"He would have been greatly shocked, I dare say, but I almost question whether, then, he would have been willing to quit his selfish and gluttonous habits; for poor Joe was a great glutton, even when a small boy," explained grandma, "though, as I have said, he was a bright and lovable little fellow."

"A great glutton!" repeated Max wonderingly. "I supposed a glutton was a person who ate too much food. I didn't think that the kind or amount of food a person ate had anything to do with his becoming a drunkard. Does it grandma?" And Max awaited the reply of his grandma with some anxiety, for he was very fond of sweets and rich pastry.

"Yes, yes, my child; the kind and quantity of food we eat has very much to do with the making or spoiling of our lives."

"Joe's father and mother were good people, who tried to bring their little boy up to control his appetite; for they were wise and prudent, and well knew the evil effects of gluttony upon both body and soul. But they died when Joe was very young, and left him to the care of his aunt.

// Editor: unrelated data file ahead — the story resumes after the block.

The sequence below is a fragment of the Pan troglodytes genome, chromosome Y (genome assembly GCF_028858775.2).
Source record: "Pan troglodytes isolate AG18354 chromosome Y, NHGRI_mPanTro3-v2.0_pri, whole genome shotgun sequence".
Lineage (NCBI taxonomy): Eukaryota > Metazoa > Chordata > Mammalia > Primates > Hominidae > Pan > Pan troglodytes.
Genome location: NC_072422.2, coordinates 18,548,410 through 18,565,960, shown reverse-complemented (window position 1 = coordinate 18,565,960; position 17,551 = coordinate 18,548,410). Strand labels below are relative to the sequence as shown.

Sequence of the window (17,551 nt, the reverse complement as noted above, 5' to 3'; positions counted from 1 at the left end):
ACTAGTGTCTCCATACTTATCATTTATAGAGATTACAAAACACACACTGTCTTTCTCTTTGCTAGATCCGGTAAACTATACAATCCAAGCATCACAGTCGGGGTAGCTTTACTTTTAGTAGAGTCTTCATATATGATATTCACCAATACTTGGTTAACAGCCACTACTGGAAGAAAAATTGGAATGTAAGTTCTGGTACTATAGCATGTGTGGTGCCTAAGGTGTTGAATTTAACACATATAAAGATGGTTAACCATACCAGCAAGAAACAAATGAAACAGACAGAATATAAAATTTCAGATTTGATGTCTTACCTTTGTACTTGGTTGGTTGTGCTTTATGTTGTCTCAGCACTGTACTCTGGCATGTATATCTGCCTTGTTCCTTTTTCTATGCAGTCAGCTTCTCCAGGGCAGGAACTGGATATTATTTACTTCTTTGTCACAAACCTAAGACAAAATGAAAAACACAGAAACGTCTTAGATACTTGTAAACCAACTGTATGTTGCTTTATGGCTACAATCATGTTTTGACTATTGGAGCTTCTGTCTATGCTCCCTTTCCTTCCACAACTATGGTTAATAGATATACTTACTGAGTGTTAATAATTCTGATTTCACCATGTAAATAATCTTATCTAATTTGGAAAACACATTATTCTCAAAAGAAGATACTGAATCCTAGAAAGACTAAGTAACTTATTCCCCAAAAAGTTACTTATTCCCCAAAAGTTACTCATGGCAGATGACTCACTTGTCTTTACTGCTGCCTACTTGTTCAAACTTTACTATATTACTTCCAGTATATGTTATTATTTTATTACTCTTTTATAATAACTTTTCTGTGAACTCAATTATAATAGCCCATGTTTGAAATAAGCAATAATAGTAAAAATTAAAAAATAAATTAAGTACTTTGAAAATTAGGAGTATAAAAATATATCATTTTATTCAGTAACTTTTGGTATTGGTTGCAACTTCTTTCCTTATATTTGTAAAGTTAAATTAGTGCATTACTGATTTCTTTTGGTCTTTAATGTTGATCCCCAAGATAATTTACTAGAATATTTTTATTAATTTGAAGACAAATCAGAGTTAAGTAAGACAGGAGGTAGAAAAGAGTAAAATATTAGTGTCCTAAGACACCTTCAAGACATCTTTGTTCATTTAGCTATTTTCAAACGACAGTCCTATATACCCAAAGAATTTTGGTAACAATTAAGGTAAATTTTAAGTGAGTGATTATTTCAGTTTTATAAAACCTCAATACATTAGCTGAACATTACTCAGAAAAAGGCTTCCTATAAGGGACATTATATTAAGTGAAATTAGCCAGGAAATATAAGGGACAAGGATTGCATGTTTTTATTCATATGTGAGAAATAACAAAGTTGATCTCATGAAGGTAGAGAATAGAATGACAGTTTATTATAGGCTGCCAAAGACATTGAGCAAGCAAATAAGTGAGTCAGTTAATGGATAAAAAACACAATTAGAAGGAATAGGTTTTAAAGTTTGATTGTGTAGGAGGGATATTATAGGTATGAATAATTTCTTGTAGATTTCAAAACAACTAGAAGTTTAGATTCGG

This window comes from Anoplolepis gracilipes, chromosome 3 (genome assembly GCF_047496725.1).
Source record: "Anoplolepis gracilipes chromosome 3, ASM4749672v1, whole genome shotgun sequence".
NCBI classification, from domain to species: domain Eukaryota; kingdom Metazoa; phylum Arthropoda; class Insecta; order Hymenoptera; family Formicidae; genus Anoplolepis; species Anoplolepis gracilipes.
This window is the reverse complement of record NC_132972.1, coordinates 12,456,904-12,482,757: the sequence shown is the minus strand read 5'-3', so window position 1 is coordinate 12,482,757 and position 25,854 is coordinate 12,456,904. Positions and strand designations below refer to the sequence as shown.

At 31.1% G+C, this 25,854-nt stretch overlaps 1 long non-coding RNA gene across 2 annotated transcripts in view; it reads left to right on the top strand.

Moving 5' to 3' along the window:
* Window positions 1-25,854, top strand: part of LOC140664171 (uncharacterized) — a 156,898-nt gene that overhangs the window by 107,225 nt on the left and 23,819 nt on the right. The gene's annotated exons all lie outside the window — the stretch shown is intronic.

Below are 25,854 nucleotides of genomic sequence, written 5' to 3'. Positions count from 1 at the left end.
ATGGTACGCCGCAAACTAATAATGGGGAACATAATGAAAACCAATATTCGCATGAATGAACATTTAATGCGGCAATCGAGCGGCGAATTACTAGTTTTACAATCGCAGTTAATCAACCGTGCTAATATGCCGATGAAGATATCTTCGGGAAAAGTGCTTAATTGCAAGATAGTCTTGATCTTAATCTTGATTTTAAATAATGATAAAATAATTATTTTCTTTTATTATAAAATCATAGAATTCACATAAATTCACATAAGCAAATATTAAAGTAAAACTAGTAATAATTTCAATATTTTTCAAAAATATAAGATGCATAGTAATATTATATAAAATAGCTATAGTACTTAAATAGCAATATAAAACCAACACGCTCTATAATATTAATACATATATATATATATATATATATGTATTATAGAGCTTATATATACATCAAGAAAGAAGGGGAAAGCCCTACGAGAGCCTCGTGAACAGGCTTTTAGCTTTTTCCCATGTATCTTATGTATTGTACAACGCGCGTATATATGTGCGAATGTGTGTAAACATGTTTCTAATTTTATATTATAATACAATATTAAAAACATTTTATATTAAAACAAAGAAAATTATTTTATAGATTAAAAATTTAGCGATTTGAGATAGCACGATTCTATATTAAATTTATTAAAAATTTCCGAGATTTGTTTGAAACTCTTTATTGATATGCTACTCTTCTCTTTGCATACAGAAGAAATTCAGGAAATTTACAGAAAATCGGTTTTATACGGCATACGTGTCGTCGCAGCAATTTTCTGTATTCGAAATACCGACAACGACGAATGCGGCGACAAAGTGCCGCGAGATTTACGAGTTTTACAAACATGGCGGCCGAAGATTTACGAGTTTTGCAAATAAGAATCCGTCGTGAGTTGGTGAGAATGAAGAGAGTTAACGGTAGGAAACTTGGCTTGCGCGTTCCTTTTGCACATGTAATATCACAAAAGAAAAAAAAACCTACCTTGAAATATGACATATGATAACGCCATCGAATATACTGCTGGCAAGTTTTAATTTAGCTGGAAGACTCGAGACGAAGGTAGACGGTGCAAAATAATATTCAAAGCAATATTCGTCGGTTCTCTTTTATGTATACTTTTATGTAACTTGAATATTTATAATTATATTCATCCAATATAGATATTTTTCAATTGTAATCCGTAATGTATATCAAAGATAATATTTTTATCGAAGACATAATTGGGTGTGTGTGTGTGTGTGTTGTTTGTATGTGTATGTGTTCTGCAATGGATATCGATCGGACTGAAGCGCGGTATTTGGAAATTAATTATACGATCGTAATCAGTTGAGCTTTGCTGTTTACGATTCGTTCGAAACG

"Aunt Maggie was a good woman, but she made a great mistake in allowing Joe to eat anything and everything he wanted, and at any time he pleased. She seemed to forget that the stomach needs rest as well as the other parts of the body, when we are tired."

"Isn't that queer?" laughed Bertha. "I never thought of it in that way before."

"Many people either forget or do not know that this is true," continued grandma, "and overload their poor, tired stomachs, and force them to work when they are weary and need rest, until they become weak and wretched and full of disease.

"Joe was very fond of sweetmeats," continued grandma, looking hard at Max, "but at first, he contented himself with coaxing his aunt for them. But when he grew larger, he did not always wait to ask for candies and preserves and rich cake. Aunt Maggie, as we called her, kept a large supply of rich and highly seasoned food constantly on hand, and when Joe was ashamed to ask for any more, he would manage to steal as much as he wanted from the cupboard. This he did quite often, and it troubled me not a little," and grandma sighed.